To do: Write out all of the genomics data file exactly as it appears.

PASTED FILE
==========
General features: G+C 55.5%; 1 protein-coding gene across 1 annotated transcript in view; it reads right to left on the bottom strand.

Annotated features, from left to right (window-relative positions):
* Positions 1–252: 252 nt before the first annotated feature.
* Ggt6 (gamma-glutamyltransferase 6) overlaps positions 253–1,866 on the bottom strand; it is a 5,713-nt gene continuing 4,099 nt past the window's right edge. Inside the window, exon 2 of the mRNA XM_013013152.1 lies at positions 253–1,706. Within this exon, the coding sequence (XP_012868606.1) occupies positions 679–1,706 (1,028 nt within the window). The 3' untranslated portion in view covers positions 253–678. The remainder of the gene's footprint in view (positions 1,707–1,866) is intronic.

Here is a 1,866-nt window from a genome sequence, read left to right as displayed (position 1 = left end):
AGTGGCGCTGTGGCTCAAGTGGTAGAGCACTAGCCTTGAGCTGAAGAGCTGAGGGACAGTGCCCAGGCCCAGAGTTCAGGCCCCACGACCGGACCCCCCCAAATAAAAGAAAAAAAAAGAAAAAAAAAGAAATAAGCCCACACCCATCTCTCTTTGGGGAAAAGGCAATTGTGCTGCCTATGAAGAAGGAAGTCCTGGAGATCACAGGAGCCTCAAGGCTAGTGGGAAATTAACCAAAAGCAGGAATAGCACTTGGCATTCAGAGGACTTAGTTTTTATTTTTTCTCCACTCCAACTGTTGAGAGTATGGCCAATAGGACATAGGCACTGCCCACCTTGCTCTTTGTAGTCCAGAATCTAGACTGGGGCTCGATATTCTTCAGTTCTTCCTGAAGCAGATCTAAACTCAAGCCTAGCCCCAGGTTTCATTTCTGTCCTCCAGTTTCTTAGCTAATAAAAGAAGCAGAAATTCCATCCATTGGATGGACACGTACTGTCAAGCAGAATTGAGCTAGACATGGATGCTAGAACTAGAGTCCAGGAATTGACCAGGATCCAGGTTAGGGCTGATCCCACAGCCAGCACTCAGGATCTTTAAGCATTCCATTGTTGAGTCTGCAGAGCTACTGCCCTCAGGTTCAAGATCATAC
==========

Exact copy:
General features: G+C 55.5%; 1 protein-coding gene across 1 annotated transcript in view; it reads right to left on the bottom strand.

Annotated features, from left to right (window-relative positions):
* Positions 1–252: 252 nt before the first annotated feature.
* Ggt6 (gamma-glutamyltransferase 6) overlaps positions 253–1,866 on the bottom strand; it is a 5,713-nt gene continuing 4,099 nt past the window's right edge. Inside the window, exon 2 of the mRNA XM_013013152.1 lies at positions 253–1,706. Within this exon, the coding sequence (XP_012868606.1) occupies positions 679–1,706 (1,028 nt within the window). The 3' untranslated portion in view covers positions 253–678. The remainder of the gene's footprint in view (positions 1,707–1,866) is intronic.

Here is a 1,866-nt window from a genome sequence, read left to right as displayed (position 1 = left end):
AGTGGCGCTGTGGCTCAAGTGGTAGAGCACTAGCCTTGAGCTGAAGAGCTGAGGGACAGTGCCCAGGCCCAGAGTTCAGGCCCCACGACCGGACCCCCCCAAATAAAAGAAAAAAAAAGAAAAAAAAAGAAATAAGCCCACACCCATCTCTCTTTGGGGAAAAGGCAATTGTGCTGCCTATGAAGAAGGAAGTCCTGGAGATCACAGGAGCCTCAAGGCTAGTGGGAAATTAACCAAAAGCAGGAATAGCACTTGGCATTCAGAGGACTTAGTTTTTATTTTTTCTCCACTCCAACTGTTGAGAGTATGGCCAATAGGACATAGGCACTGCCCACCTTGCTCTTTGTAGTCCAGAATCTAGACTGGGGCTCGATATTCTTCAGTTCTTCCTGAAGCAGATCTAAACTCAAGCCTAGCCCCAGGTTTCATTTCTGTCCTCCAGTTTCTTAGCTAATAAAAGAAGCAGAAATTCCATCCATTGGATGGACACGTACTGTCAAGCAGAATTGAGCTAGACATGGATGCTAGAACTAGAGTCCAGGAATTGACCAGGATCCAGGTTAGGGCTGATCCCACAGCCAGCACTCAGGATCTTTAAGCATTCCATTGTTGAGTCTGCAGAGCTACTGCCCTCAGGTTCAAGATCATAC